How safe is your data?
Theft, loss, neglect and insecure practices are the biggest risks to data.
This is according to James Grcic, MD of Computer Storage Services, who was addressing the ITWeb Business Continuity 2013 Summit in Bryanston this morning.
Neglect usually happens when new employees take over from former staff or when existing procedures, ideas and processes are not congruent with new business practices, he said. Insecure practices can result in data loss related to collecting, storing, sending, encrypting, finding and removing data, which in turn raises data safety risks.
Theft usually involves deliberate attacks on systems or on individuals who have access to sensitive data, while loss involves an inadvertent exposure due to certain types of media going missing. "Backup tapes or paper files being misplaced on their way to a storage facility, or laptops left behind at airports or in taxis, are common ways data can end up in the hands of unauthorised people."
Keeping data safe is becoming critical for all organisations, particularly as they are faced with an influx in the volume of data they have to deal with each day.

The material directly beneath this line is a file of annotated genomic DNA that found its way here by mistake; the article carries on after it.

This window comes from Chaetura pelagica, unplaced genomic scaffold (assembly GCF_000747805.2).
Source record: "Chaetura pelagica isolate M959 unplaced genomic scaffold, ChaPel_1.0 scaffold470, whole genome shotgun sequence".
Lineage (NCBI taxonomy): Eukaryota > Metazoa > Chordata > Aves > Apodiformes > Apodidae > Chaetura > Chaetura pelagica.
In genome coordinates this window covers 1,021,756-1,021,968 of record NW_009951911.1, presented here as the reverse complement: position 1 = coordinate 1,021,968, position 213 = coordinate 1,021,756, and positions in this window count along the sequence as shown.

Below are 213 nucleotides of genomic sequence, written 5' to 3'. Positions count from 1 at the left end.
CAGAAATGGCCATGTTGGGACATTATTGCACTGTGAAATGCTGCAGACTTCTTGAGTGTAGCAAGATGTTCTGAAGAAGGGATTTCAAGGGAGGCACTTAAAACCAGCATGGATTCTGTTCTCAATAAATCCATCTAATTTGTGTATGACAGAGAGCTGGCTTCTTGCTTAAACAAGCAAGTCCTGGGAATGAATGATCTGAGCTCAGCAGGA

"On average, every IT-literate person has three to four computing devices or storage devices. These include desktops, notebooks, smartphones, memory sticks, cameras, recording devices, CCTV, access control and servers. Devices are doubling in storage/memory size - be it RAM, SSDs, HDDs, USB devices, memory cards - almost every two years," he said.
Today, controlling all data and locations is near impossible, said Grcic. "The digital era is fast evolving into a new era. We are driving head-on into the 'virtual zone'."
The demand for real-time, on-demand access is a reality for both business and personal purposes, he said. Due to the adoption of cloud and virtual technology, the past five years have seen the data curve growing exponentially. This growth has exceeded the average of 35% growth and is probably closer to 100% data growth per year today, said Grcic.
Budgets are moving from hardware and infrastructure-centric capital expenditures (capex) towards service-based models (opex), Grcic noted.
"The budget power within many organisations is moving from the back-office (IT) to the front-office. Even three years ago, the focus of IT was more around centralised IT infrastructure - that's how quickly and dramatically this shift towards the consumer has happened. The software giants are just beginning to recognise that the path into enterprise budgets is increasingly through these end-user devices, and are adapting their strategies accordingly."